Die Hard 2
United States, 1990
R (Violence, Profanity, Nudity)
Theatrical Aspect Ratio:
Bruce Willis, William Sadler, John Amos, Dennis Franz, Fred Dalton Thomas, Art Evans, Bonnie Bedelia, William Atherton
Steven E. de Souza and Doug Richardson based on 58 Minutes by Walter Wagner
20th Century Fox
It's rare that the sequel to a good movie lives up to expectations. Such is the case with Die Hard 2, the somewhat-muddled but still entertaining return of Bruce Willis' John McClane. Fortunately, the original Die Hard was good enough that there's room for the second installment to be enjoyable while still not matching the pace or possessing the flair of its predecessor.
It's Christmas Eve, and John McClane (Bruce Willis) is in trouble...again. This time, the scene is no longer the Nakatomi Tower in Los Angeles, but Dulles International Airport in Washington D.C., where a group of terrorists (it's always terrorists in these films) led by the renegade Colonel Stewart (William Sadler) has taken command of the runways and control tower. Unless their demands, which include the immediate release of the drug lord on his way to the United States for trial, are met, Stewart's band intends to start crashing planes. And Holly McClane (Bonnie Bedelia) is on one of those planes, endlessly circling above while a winter blizzard envelopes the already crippled airport. As before, it's up to John to save the day.
The plot of Die Hard 2 is more ambitious than that of the original. The confines of the Nakatomi tower have been widened, although most of the action still takes place in the limited area of Dulles Airport. This time, however, it's not just the terrorists that McClane has to contend with, but an army of reporters, a local police captain (Dennis Franz) who can't stand him, a government "anti-terrorist" squad, and a winter storm that's closing down airports all along the East Coast.
In many ways, the presence of so many diverse elements detracts from the film's effectiveness. Die Hard 2 is not as tightly focused as the original, and this leeches away some of the excitement. The movie is still a thrill-a-minute ride, but much of the action is more pedestrian than stylish. Renny Harlin is a fair replacement for John McTiernan in the director's chair, but he lacks a measure of his predecessor's refinement.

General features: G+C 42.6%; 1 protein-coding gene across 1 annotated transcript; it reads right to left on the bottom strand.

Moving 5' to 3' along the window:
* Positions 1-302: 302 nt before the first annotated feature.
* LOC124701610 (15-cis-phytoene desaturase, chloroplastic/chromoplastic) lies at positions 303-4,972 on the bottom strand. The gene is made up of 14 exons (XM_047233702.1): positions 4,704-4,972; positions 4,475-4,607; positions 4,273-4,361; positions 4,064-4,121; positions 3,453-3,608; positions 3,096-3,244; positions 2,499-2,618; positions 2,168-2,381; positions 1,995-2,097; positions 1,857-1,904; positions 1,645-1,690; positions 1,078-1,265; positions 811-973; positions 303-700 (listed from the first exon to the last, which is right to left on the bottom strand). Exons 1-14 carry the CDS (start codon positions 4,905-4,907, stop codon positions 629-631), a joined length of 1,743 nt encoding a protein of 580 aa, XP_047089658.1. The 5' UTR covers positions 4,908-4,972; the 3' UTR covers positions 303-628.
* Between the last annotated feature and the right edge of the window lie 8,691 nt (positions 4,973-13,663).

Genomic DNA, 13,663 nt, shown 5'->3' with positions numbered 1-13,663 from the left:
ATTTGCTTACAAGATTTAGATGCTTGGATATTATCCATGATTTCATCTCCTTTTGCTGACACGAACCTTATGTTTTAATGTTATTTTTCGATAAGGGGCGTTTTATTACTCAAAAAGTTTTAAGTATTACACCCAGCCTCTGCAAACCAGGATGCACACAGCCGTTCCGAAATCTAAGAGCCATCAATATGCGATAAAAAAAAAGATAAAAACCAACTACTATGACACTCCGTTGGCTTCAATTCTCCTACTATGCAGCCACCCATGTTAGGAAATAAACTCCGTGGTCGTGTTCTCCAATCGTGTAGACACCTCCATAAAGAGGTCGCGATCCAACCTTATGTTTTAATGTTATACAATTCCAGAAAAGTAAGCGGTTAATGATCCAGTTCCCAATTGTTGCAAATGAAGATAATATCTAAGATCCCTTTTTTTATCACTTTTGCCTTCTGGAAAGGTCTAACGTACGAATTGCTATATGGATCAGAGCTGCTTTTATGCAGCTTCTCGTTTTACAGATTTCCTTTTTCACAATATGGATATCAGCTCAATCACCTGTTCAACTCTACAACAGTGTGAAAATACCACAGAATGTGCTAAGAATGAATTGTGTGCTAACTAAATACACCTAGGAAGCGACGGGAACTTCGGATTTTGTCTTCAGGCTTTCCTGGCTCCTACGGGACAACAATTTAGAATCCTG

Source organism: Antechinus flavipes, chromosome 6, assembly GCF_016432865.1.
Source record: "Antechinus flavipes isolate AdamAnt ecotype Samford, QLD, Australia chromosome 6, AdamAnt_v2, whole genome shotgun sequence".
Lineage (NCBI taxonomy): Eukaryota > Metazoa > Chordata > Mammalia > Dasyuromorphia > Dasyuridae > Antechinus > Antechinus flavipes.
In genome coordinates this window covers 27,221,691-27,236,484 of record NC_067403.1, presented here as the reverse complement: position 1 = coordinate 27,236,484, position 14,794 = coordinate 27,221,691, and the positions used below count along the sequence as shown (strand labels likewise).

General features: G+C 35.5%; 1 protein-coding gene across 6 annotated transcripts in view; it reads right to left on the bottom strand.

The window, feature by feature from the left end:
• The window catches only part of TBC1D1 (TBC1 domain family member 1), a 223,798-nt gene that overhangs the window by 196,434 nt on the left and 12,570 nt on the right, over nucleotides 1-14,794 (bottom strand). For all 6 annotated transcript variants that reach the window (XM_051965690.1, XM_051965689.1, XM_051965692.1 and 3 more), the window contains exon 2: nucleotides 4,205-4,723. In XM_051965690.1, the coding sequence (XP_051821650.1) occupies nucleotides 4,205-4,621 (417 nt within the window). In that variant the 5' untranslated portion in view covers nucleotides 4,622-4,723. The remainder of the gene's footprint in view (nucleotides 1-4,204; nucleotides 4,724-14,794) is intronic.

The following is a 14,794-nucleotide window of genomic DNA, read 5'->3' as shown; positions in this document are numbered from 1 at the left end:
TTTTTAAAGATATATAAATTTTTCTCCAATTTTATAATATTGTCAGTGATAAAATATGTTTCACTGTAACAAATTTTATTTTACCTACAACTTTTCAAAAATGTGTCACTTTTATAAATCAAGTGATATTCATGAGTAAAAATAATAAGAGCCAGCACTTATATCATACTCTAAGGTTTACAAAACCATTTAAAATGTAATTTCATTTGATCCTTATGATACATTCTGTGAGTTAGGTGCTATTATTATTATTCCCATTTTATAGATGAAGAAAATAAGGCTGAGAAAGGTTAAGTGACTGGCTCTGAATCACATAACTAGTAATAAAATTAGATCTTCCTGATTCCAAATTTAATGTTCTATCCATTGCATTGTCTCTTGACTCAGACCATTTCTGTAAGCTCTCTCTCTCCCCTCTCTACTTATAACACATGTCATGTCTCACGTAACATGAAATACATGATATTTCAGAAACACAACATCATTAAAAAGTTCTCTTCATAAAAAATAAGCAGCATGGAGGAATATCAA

Additionally, while no one could hope to replace Alan Rickman's Hans Gruber, William Sadler's Colonel Stewart is a selection that leaves a gaping hole where the bad guy is supposed to be. Stewart has minimal personality and less charisma, and his band of terrorists are faceless goons that follow him because they all happen to agree with the worn-out creed of "Communism must be stopped at all costs." (The Berlin wall was still standing when this film went into production.)
Several characters return from Die Hard. The most obvious (and necessary) are John and Holly McClane. Also back for a cameo is Reginald Veljohnson (eating Twinkees again), and William Atherton has a few scenes reprising his Geraldo Rivera-like muckraking reporter. The newcomers include Art Evans as an engineer who uses his electronics expertise to fight the terrorists, John Amos as the major who taught Colonel Stewart "everything he knows", and Fred Dalton Thomas as the man in charge in the control tower.
Die Hard 2 is, in the final analysis, a worthwhile action film, but it doesn't deliver nearly as much as the first Die Hard. Nevertheless, those who enjoyed spending a couple hours with John McClane atop the Los Angeles skyline will find much to savor about this outing. It's not as crisply directed, and the plot holes are easier to find, but Die Hard 2 is filled with the same sense of good-natured, wisecracking fun that infused the original. This is one sequel where deja vu doesn't necessarily mean a rehash of what went before.